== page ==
I have a couple of rechargeable AA NiMH batteries that I can no longer charge. After the charger claims the batteries have been charged fully they still output 0 Volt.

I found some posts that claim that batteries like this can be fixed by

  1. placing them in a freezer in a sealed plastic bag for 16-24 hours
  2. letting them warm up to room temperature
  3. Charging and discharging them a couple of times

Is this safe? Could this restore the batteries to "decent" working condition?

The question is meant to be generally useful but my specific batteries have the following specs: AA/HR6/DC1500 NiMH/1,2V/2300mAh.


1 Answer 1


NiMH batteries can form dendrites internally that short out the battery. This is probably what is causing the symptoms you see. The usual way to deal with this is to discharge a big enough capacitor into the battery to blow out the dendrites.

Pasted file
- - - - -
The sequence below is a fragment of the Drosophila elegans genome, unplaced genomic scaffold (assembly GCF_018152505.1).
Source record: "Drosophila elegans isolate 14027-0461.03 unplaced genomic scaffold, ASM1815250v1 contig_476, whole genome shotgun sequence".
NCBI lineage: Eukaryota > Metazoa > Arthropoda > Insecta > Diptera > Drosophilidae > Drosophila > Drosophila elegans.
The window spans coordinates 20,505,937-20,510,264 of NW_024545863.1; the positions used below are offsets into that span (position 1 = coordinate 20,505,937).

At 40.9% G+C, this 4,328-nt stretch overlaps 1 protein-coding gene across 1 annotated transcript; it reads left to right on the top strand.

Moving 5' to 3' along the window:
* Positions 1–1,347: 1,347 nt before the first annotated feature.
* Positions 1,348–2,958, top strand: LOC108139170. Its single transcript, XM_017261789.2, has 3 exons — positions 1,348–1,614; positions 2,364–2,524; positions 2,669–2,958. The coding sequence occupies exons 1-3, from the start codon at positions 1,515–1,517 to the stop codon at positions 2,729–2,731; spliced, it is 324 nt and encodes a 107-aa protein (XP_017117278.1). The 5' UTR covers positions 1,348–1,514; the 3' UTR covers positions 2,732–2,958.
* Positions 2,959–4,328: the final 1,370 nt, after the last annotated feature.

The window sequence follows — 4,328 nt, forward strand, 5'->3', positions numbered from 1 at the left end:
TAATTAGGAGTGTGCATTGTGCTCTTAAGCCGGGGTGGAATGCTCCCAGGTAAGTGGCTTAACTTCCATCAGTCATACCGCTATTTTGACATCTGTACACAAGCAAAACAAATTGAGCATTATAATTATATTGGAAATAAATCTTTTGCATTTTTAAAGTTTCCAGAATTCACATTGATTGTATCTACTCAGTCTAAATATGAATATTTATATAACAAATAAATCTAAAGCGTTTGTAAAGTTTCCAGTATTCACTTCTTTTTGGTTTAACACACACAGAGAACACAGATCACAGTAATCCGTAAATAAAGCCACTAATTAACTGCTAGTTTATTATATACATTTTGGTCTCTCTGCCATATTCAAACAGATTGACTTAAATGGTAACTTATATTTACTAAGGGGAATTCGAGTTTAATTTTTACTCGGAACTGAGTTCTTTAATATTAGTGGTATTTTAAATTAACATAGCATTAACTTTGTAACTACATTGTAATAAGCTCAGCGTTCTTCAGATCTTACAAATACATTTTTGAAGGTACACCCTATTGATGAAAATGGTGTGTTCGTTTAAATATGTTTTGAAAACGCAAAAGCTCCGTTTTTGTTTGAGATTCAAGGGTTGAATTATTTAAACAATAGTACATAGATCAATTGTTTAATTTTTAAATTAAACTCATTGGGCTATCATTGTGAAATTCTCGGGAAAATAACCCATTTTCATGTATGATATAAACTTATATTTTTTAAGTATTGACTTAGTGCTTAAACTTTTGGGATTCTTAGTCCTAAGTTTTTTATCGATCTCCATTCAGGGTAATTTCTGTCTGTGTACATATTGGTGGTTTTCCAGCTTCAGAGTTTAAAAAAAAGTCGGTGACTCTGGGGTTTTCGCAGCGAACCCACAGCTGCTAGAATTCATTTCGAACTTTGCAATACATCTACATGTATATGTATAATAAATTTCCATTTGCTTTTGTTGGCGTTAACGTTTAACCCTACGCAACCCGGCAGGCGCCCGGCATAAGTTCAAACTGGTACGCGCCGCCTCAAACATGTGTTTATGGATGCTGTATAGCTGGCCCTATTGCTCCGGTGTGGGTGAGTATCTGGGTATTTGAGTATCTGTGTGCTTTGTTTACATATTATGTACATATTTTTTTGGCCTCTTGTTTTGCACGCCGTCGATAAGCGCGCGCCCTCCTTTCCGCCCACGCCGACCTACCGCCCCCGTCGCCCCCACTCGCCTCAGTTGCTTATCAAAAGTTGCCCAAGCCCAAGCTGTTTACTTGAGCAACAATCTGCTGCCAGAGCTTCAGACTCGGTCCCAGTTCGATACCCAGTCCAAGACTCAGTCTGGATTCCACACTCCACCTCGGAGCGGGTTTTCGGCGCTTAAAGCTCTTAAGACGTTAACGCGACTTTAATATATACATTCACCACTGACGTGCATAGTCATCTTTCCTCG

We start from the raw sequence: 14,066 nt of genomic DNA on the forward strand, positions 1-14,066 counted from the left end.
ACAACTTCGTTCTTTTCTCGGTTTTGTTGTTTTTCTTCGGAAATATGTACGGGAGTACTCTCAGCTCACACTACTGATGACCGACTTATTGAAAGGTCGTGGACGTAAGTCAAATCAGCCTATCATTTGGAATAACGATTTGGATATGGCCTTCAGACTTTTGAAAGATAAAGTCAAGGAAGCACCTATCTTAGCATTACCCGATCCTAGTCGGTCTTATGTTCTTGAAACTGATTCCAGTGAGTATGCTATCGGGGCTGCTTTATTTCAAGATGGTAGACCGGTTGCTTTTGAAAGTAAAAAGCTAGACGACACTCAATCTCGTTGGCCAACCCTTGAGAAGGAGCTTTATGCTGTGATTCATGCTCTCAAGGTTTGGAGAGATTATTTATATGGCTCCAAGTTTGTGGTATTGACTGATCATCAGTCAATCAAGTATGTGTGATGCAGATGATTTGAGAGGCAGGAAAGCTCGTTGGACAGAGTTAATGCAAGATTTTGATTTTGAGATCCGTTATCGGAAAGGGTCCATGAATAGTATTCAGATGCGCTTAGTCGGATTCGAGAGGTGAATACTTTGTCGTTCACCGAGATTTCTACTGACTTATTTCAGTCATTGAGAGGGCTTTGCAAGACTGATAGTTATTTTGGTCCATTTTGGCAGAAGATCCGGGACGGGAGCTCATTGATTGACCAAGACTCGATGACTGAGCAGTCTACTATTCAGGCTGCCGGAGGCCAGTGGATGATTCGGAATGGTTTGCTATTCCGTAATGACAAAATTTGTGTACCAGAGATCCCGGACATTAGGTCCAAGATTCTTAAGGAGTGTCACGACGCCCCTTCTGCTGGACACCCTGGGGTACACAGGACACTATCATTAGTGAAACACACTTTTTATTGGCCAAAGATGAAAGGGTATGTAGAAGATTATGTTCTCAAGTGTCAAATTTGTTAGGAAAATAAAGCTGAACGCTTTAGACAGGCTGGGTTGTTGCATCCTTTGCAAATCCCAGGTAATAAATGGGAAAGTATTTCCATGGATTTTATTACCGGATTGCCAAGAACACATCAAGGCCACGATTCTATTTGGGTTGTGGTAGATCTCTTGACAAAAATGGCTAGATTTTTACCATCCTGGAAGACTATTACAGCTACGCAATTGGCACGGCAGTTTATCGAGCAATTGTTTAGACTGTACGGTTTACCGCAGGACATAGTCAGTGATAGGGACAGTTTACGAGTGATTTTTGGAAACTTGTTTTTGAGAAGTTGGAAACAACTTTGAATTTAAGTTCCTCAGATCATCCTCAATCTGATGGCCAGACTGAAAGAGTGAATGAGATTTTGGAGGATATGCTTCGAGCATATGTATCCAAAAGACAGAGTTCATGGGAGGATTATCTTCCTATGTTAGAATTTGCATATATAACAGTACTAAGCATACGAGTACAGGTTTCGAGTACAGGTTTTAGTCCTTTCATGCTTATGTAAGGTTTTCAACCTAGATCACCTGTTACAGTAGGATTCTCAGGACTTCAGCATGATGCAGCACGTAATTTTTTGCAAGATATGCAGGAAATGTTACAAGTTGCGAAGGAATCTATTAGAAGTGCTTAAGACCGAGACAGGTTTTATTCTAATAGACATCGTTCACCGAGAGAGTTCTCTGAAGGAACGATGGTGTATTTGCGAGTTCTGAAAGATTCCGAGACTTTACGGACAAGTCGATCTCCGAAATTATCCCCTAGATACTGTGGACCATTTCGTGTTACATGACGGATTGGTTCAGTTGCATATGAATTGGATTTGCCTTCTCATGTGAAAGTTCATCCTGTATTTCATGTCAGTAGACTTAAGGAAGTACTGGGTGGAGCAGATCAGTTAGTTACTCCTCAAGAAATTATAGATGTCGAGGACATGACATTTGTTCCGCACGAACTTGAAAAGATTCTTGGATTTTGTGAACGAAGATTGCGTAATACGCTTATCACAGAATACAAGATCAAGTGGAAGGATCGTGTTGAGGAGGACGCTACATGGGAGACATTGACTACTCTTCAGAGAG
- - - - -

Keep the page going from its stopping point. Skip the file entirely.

However, if your batteries have been shorted for a significant time, which appears to be the case, they have been irreversibly damaged. These batteries shouldn't be discharged below about 900 or 800 mV. In your case they've been at 0 V for some time. Even if you could revive them, their capacity would be very low.

Ditch them and move on.

  • 6
    \$\begingroup\$ He means "recycle them". ;^) \$\endgroup\$
    – Transistor
    Dec 19, 2015 at 13:37

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